I keep trying to battle on (sales of paracetamol and Strepsils must have soared this week) but am in a state of shivering collapse by the evening. In this spirit of undefeat we went up town the other morning and bought a super-duper blow-up bed for when everybody comes to stay including my brother and his family and we need more than our three spare rooms. Grandson tried it out. However, it was blocking his car circuit so after a brief bounce he commanded, "Grandpa move it." Grandpa did.

Playing is such a serious business. I'd forgotten. He puts so much effort into his traffic play, patiently moving his cars, trains and tractors round an invisible track.

Look at that. A picture of concentration, not to say excellent eyelashes.

Thank you for all your appreciation of my splendid children. They are indeed lovely. That's why we miss them so much when they're far away.

And a special hello to Craig. Gosh. A male reader (or maybe, since he/she seems to be "Pat", not actually. Anyway, hello all the same). I think of you all as ladies with quilts and cats (and the occasional dog). Not that I don't like ladies with quilts and cats. Many of my long-term bloggy friends have lapsed into blogging only too infrequently or in some cases not at all (sigh). I recently discovered a whole slew... bunch... crowd... (what is the collective noun for bloggers?) of them on Facebook. So that's where you've been hiding. But Facebook's not the same as a blog, you know. Notes rather than an essay. Too easy.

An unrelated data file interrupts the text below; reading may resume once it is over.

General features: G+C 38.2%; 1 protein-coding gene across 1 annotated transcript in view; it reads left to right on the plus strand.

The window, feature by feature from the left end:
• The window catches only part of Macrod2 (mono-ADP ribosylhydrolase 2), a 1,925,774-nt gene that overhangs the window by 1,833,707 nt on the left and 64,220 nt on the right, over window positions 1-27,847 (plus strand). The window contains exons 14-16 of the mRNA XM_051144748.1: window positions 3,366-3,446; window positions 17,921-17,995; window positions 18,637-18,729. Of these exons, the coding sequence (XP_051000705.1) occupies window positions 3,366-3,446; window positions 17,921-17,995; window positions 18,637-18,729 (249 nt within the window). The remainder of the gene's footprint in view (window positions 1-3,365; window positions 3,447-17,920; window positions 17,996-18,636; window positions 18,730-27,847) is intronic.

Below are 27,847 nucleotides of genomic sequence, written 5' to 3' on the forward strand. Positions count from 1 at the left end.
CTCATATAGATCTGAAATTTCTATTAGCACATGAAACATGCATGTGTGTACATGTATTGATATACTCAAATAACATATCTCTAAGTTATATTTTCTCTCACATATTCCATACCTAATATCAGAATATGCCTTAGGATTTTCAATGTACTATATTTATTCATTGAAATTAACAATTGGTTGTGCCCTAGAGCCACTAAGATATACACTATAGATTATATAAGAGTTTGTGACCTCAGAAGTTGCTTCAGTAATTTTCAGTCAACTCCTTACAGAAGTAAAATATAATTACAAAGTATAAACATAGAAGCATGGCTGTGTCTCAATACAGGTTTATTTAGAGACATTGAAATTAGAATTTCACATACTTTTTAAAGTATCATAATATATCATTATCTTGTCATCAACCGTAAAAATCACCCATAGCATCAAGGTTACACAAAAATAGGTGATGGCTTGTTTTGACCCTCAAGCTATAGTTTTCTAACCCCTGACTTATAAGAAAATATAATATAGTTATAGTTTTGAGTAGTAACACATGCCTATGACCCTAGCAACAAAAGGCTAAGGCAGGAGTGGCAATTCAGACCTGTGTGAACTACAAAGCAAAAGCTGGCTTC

Quite fun as an extra, though. My Facebook friends have suddenly doubled in number: another happy way of wasting time... .

Cough. Moan. Shiver. Enough, however. Tomorrow I'm GOING TO BE MUCH BETTER.

Thursday, November 21, 2013

Practising to deceive...

Our new grown-up-children-Christmas system is that our children visit their in-laws every alternate Christmas. This is fine because it means that they're with us in the in-between years, which are also when my brother and his family visit from the south of England.

This year, therefore, we'll be on our own for Christmas. This is deeply odd, since not long ago we had our kids, my parents, my aunt and uncle and often a visitor of theirs - up to 14 of us. But Mum and Dad and my uncle and aunt have all died. However, we weren't fretting about our solitary Christmas Day. Daughter 2 would be coming up for New Year and there would be a little family party then.

Many many years ago - nearly 40 (gosh) -  Mr L and I got married. You will see, above, the order of service. Our Ruby Wedding is thus coming up on December 27. We considered having a party and then decided that we wouldn't bother. The children, after all, wouldn't be here; also various of our friends are widowed or divorced so - anyway, we just thought we'd have lunch out and then a lazy evening. We envisaged having a takeaway meal and watching a film on television. It would be fine.